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For ease in using the definite integral, it is important to know its properties. Your book lists the following

1

(on the right, we give a name to the property):

(1)

(2)

(3)

(4)

(5)

Z a f ( x ) dx

Z b a f ( x ) dx a

Z

Z b f ( x ) dx a

Z b

Z a b

( f + g ) dx

C f ( x ) dx a b f ( x ) dx a

=

= 0

=

=

=

≤

−

Z a b f ( x ) dx integrating backwards

Z c

Z a b f ( x ) dx f ( x ) dx a

Z b

C

+

+ f ( x ) dx a

Z b g ( x ) dx if a

Z b

Z c b f ( x ) dx g ( x ) dx a f ( x ) ≤ g ( x interval addition linearity linearity

) on [ a, b ] estimation

Property (5) is useful in estimating definite integrals that cannot be calculated exactly.

Example 1.

Show that

Z

0

1 p

1 + x 3 dx < 1 .

3 .

Solution.

We estimate the integrand, and then use (6). We have x

3

Z

0

1 p

1 + x

3 dx

≤ x

≤ on [0 , 1];

Z

0

1 √

1 + x dx =

2

3

(1 + x )

3 / 2

1

0

=

2

3

(2

√

2 − 1) ≈ 1 .

22 < 1 .

3 .

(6)

We add two more properties to the above list.

Z b f ( x ) dx a

≤

Z b

| f ( x ) | dx .

a absolute value property

Property (6) is used to estimate the size of an integral whose integrand is both positive and negative (which often makes the direct use of (5) awkward). The idea behind (6) is that on the left side, the intervals on which f ( x ) is negative give a negative value to the integral, and these “negative” areas lower the overall value of the integral; on the right the integrand has been changed so that it is always positive, which makes the integral larger.

Example 2.

Estimate the size of

Z

0

100 e

− x sin x dx .

1 see Simmons pp. 214-215

1

2 PI. PROPERTIES OF INTEGRALS

Solution.

Z

A crude estimate would be

100

Z

100 e

− x sin x dx ≤ e

− x

| sin x | dx

0 0

≤

Z

0

100 e

− x dx, by (5), since | sin x | ≤ 1;

100

= − e

− x

= − e

−

100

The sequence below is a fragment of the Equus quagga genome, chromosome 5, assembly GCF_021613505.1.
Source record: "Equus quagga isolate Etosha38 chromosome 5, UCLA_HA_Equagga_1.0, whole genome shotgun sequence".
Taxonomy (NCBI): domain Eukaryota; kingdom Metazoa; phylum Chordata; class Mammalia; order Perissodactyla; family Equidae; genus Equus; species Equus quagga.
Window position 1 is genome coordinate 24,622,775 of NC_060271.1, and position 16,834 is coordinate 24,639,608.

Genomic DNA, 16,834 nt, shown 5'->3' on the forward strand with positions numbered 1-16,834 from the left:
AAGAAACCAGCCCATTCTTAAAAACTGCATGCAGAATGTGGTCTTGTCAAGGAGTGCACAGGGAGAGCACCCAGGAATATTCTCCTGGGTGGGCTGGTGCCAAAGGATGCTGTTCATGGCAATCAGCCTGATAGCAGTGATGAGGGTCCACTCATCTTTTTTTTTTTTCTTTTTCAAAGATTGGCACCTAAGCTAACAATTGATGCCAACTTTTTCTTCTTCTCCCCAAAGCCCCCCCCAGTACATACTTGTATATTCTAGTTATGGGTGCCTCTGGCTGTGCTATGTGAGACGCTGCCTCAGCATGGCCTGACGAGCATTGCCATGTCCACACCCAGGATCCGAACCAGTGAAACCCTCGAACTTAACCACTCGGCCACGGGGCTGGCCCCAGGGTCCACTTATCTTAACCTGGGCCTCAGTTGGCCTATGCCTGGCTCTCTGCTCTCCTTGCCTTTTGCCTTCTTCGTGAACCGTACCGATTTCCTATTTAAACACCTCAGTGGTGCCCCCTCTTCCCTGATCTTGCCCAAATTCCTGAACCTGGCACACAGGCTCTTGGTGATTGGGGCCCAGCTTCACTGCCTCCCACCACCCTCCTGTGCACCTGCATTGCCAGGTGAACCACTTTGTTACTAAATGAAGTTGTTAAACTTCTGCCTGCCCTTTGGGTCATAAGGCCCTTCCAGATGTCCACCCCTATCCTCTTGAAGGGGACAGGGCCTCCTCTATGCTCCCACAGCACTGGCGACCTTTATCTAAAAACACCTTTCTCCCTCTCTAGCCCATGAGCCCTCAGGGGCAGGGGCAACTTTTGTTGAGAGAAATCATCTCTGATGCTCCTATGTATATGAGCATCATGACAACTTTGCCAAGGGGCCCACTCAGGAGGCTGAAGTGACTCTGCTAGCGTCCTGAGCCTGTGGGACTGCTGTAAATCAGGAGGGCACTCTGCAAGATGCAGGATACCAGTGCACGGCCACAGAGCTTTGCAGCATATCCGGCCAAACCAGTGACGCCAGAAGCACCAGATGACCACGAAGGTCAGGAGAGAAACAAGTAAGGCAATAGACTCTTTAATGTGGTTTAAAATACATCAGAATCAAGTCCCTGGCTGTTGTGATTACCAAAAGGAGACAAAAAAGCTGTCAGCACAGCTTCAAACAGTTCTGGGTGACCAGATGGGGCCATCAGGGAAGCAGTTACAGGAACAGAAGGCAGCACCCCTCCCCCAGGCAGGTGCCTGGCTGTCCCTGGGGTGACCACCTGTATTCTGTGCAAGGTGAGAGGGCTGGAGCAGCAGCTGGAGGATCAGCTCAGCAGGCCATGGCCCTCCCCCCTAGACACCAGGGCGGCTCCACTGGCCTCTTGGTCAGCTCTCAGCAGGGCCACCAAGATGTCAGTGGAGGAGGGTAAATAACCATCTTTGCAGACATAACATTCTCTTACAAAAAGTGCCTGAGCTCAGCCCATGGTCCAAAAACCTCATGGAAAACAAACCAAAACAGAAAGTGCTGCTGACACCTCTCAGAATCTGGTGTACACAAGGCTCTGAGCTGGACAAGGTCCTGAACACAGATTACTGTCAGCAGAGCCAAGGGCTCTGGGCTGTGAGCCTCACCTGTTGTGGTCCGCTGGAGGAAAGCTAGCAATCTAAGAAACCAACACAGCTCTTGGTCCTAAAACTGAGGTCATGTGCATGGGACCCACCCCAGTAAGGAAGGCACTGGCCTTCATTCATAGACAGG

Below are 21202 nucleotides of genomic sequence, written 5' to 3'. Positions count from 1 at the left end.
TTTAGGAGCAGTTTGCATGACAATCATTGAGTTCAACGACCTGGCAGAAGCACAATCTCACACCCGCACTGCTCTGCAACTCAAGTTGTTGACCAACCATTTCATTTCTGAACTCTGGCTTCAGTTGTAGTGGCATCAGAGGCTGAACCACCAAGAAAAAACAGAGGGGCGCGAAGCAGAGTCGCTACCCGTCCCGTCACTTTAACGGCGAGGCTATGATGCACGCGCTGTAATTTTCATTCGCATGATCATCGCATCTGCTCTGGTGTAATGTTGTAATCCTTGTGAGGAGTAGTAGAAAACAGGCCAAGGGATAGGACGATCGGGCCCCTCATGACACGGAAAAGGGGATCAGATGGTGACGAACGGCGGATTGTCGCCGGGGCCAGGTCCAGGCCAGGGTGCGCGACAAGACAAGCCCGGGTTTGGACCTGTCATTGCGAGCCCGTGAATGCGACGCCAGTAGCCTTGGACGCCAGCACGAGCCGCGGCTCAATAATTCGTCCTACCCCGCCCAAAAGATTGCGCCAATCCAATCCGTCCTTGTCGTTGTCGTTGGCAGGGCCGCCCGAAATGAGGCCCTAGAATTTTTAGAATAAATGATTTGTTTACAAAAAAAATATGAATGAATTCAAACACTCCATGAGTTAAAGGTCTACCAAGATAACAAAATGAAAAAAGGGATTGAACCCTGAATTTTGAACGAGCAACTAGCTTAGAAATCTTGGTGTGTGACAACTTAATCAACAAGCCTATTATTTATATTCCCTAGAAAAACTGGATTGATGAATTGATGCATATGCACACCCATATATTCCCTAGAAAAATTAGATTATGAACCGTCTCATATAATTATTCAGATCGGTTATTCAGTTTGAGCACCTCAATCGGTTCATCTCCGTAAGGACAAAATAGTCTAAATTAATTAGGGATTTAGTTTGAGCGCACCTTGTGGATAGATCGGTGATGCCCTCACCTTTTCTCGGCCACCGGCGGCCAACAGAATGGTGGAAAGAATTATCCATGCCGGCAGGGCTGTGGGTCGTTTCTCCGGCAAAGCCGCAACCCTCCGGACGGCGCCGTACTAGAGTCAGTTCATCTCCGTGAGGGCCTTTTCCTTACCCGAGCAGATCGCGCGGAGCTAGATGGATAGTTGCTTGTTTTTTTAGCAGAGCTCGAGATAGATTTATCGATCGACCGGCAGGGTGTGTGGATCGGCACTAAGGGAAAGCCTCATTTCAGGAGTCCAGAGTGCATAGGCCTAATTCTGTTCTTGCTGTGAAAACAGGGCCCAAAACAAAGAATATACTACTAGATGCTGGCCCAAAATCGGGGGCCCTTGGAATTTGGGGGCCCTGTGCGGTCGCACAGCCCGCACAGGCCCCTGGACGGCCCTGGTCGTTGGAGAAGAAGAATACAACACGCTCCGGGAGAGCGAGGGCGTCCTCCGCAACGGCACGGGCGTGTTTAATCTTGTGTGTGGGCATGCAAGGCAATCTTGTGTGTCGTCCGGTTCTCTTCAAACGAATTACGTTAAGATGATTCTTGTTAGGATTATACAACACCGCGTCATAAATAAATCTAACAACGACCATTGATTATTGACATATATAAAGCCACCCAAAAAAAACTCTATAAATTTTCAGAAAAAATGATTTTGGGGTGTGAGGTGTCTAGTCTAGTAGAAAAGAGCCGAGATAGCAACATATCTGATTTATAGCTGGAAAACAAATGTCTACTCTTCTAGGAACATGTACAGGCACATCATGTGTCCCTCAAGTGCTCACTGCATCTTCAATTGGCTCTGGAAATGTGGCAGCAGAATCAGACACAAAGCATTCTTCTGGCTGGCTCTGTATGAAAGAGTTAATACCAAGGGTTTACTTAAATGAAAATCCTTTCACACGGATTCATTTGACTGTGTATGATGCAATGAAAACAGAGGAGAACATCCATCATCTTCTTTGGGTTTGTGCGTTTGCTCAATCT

+ 1 < 1 .

0

A final property tells one how to change the variable in a definite integral. The formula is the most important reason for including

Z b dx in the notation for the definite integral, that is,

Z b writing f ( x ) dx for the integral, rather than simply f ( x ), as some authors do.

a a

(7)

Z c d f ( u ) du =

Z a b f ( u ( x )) du dx dx,

u = c d

=

= u u (

( x a )

) u ( b ) .

,

, change of variables formula

In words, we can change the variable from u to x , provided we

(i) express du in terms of dx ; (ii) change the limits of integration.

2

There are various possible hypotheses on u ( x ); the simplest is that it should be differentiable, and either increasing or decreasing on the x -interval [ a, b ].

Example 3.

Evaluate

Z

0

1 du

(1 + u 2 ) 3

/

2 by substituting u = tan x .

Solution.

Proof of (7).

f ( u ): u = 0 , 1 corresponds to x = 0 , π/ 4; du = sec

2 x dx ; 1 + tan

2 x = sec

2 x ; thus

Z

0

1

(1 + du u 2 ) 3

/

2

=

Z

0

π/ 4 sec

2 x sec 3 x dx

=

Z

0

π/ 4 cos x dx = sin x

π/

4

=

√

2

2

.

We use the First Fundamental Theorem.

3

0

Let F ( u ) be an antiderivative of

Z

(8) F ( u ) = f ( u ) du ;

.

(9) d dx

F ( u ( x )) =

F ( u ( x )) = dF du

Z

· du dx f ( u ( x ))

= du dx f ( u ) dx .

du dx

, by the chain rule. So

Therefore

Z c d f ( u ) du = F ( d ) − F ( c ) , by the First Fundamental Theorem and (8);

= F ( u ( b )) − F ( u ( a )) =

Z a b f ( u ( x )) du dx dx, by the First Fundamental Theorem and (9).

Exercises: Section 3E

2 see Simmons p.339 for a discussion and an example

3 see Section FT